by Nalini Davison
Over the last several years, Jill Roman has been defining herself as an artist, experimenting with various subjects and styles until finally she has settled on a very distinctive rendering of the feminine to bring forth her enormous talent. Her women - strong, spirited, and beautiful - seem to merge into their own unique environment, becoming bigger than life, with energy bursting beyond their skins. Carrying the viewer along in a whirl of bold colors and imaginative forms, they are striking, sometimes even shocking in their ability to delight the eye and fire the imagination.
In her recent paintings, Jill seems to have tapped into a deeper, quieter part of the feminine, a part which could lead us into a more universal experience of “woman.” With her newest painting, Psyche, Jill calls forth the yearning for that ephemeral, perfected feminine within. According to Greek mythology, Psyche, the Greek goddess of the soul, underwent a journey of intense testing and tempering, facing the darkness alone, so that she could be fully ready for union with her divine husband, Eros.
Jill’s Psyche, which is steeped in haunting innocence, reminds us of that perfected beauty and fullness which perhaps the mythological Psyche embodied before she began her arduous journey. We all long for and are delighted by a vision of the ideal feminine within, the soul naked in vulnerability and beauty. Jill seems to have come into a new realm with this painting because she has magically captured a moment in the inner spirit which we can all recognize as a part of ourselves.
Aurelia's Dream, another of Jill’s recent paintings, presents a masterful play of light and form, punctuated with intense, vibrant colors. The main figure, who carries a rich and regal presence, also charms the eye with her supple and youthful body. This painting, as well as Psyche, is oddly reminiscent of some of the Italian masterpieces of the 15th century-- works which demonstrate the same meditative, inward gaze of the eyes, the same high forehead, and the same liquid perfection of skin tones. The wonderfully outrageous, bouffant headdress of the main figure is, in fact, suggestive of those worn in the 15th century Italian court.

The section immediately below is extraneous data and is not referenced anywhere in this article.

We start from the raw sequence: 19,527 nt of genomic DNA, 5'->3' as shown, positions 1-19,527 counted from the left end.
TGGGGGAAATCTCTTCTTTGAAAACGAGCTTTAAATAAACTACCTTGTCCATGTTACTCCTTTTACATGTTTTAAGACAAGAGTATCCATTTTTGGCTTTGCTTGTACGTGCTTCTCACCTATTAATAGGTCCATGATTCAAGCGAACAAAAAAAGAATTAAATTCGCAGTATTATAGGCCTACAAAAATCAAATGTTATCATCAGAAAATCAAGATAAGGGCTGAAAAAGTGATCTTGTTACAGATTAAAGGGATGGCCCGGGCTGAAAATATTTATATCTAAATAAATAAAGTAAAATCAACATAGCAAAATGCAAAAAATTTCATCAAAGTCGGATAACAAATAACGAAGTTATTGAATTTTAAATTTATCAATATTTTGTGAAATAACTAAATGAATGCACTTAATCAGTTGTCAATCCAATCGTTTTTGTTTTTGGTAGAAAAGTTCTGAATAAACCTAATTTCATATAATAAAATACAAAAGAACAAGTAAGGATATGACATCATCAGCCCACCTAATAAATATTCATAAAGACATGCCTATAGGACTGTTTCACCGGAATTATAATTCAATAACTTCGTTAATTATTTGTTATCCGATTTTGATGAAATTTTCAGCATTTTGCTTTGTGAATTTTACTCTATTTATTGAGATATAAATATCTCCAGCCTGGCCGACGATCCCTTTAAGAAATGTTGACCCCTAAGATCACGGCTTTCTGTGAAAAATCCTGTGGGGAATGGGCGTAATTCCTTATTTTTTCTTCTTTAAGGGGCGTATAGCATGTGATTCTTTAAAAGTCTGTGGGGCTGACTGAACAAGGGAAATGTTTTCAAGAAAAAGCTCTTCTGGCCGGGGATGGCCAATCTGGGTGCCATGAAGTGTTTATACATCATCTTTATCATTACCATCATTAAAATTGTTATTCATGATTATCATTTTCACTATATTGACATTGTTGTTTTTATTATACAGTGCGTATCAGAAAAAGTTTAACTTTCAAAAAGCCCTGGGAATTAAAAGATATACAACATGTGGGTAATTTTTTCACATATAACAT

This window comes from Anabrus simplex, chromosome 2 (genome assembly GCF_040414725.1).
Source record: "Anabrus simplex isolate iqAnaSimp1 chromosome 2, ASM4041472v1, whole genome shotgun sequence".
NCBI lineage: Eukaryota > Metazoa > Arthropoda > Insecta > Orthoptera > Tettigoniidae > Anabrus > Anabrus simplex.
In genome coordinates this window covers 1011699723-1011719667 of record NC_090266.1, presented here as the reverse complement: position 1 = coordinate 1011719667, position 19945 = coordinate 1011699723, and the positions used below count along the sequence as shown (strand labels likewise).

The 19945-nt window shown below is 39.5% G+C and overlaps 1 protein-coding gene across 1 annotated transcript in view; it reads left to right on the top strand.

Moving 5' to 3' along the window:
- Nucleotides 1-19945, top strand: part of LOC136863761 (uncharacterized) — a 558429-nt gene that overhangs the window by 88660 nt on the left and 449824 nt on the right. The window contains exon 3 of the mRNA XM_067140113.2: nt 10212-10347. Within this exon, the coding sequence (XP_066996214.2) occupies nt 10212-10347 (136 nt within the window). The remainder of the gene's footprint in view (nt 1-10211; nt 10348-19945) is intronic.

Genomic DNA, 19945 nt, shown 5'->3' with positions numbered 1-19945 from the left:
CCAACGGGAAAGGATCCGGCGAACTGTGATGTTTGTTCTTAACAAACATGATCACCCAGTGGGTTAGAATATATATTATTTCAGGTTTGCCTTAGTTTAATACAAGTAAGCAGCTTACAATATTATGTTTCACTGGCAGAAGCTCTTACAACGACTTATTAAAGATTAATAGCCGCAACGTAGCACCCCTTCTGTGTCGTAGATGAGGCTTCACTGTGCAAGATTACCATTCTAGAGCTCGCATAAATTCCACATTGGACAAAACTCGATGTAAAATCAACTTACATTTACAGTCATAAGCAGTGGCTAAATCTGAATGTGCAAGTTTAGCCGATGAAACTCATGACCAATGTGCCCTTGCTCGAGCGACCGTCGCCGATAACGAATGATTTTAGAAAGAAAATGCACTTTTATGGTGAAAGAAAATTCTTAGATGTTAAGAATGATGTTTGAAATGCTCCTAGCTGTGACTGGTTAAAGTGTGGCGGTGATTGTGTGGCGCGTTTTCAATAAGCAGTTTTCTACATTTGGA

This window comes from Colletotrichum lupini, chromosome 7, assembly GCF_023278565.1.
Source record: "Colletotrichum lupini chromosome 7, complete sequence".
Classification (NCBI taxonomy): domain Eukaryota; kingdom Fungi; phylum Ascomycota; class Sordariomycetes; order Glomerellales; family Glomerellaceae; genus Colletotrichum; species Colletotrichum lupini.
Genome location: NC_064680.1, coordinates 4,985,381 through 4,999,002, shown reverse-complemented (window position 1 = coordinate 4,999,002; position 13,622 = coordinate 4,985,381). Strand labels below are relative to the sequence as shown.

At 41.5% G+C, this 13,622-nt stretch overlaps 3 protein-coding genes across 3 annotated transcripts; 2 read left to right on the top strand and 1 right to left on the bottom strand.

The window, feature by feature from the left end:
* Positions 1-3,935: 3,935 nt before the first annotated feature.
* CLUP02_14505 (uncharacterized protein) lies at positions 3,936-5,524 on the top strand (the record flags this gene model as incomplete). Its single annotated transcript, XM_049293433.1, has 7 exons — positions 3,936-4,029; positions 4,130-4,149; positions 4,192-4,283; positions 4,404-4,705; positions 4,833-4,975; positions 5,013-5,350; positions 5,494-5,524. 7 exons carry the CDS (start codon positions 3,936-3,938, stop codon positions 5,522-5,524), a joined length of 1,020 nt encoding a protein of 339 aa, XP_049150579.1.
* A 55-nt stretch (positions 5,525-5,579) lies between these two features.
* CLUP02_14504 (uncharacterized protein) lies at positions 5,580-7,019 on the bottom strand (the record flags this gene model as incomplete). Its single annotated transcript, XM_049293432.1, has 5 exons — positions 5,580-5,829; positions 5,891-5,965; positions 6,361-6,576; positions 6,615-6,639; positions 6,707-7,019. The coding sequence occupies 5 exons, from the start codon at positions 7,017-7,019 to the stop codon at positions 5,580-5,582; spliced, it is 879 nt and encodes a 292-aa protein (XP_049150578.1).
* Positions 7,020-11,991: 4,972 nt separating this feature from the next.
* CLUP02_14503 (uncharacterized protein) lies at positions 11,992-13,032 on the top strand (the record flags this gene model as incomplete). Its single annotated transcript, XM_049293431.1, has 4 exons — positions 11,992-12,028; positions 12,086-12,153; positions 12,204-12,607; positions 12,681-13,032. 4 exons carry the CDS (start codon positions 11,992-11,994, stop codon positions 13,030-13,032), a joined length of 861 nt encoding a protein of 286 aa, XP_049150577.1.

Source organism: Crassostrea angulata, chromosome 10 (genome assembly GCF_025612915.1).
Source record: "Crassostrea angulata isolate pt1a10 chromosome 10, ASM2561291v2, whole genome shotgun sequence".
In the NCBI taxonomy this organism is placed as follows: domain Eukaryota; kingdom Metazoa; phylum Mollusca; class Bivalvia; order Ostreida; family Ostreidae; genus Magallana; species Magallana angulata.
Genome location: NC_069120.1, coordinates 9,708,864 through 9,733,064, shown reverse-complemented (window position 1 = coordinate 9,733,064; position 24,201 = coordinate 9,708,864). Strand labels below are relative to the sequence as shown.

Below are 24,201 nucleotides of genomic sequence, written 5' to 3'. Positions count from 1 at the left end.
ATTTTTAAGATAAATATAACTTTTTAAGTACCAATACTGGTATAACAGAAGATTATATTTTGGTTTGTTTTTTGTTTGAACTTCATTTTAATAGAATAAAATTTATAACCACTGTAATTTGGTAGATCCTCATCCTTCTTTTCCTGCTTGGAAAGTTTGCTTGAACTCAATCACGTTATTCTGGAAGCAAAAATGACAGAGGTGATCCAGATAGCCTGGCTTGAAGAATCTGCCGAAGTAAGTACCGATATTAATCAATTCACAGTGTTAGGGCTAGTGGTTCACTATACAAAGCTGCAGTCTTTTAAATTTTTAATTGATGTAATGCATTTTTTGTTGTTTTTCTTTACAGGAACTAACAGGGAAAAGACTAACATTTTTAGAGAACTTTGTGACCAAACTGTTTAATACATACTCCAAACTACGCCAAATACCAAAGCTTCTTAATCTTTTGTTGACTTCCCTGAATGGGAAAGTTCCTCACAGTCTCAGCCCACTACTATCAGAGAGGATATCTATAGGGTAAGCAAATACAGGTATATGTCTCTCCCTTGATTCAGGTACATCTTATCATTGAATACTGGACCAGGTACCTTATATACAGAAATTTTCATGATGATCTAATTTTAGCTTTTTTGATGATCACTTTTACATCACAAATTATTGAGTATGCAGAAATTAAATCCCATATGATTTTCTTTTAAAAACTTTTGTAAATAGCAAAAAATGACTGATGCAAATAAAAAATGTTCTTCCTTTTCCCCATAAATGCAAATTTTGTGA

Aurelia rests her cheek on long and graceful fingers in a pose of utmost composure and rest. As we ponder the pose, along with the classic, quiet beauty of her expression, we wonder: Is she a goddess? What interior fantasies is she weaving? Is she dreaming of creating the universe?
Robbert’s Beauty is set in luscious, iridescent shades of turquoise and violet, a background which brings forward a mood of meditative tranquility to frame the central figure. Perfectly sculpted, she extends herself in languorous repose as she gazes upward reflectively. Jill was inspired to create this painting by a photographic work of Robbert Van Santen, a Dutch photographic artist (1926-2003).
Robbert, as a young Jewish teenager, lived through the Holocaust in Holland, hiding out for two years in a space smaller than a closet. Emerging from the horror of that ordeal, he went on to become a master photographer. Well known for his portraits of nudes, he often casts his women in stunning contrasts of light and shadow, thereby creating an intense dramatic effect.
Jill and Robbert, who became friends several years ago, immediately became avid admirers of each other’s work. Robbert would often visit Jill’s gallery in her home, staring for hours at her paintings. Several weeks before Robbert passed away, Jill took several of his portraits of nudes with her on a trip to Hawaii. One beautiful, sunny, Hawaiian day, as Jill sat on the beach perusing his photographs, she was particularly moved by one of them and decided to do a painting of it as gift for Robbert. She called to let him know, only to find that Robbert lay in a coma near death. Robbert’s wife, however, wanted Robbert to hear this news; so, she bent down and whispered it into his ear. He opened his eyes and smiled. Several months later, after Robbert had passed away, Jill completed her gift to Robbert and fittingly named it Robbert’s Beauty.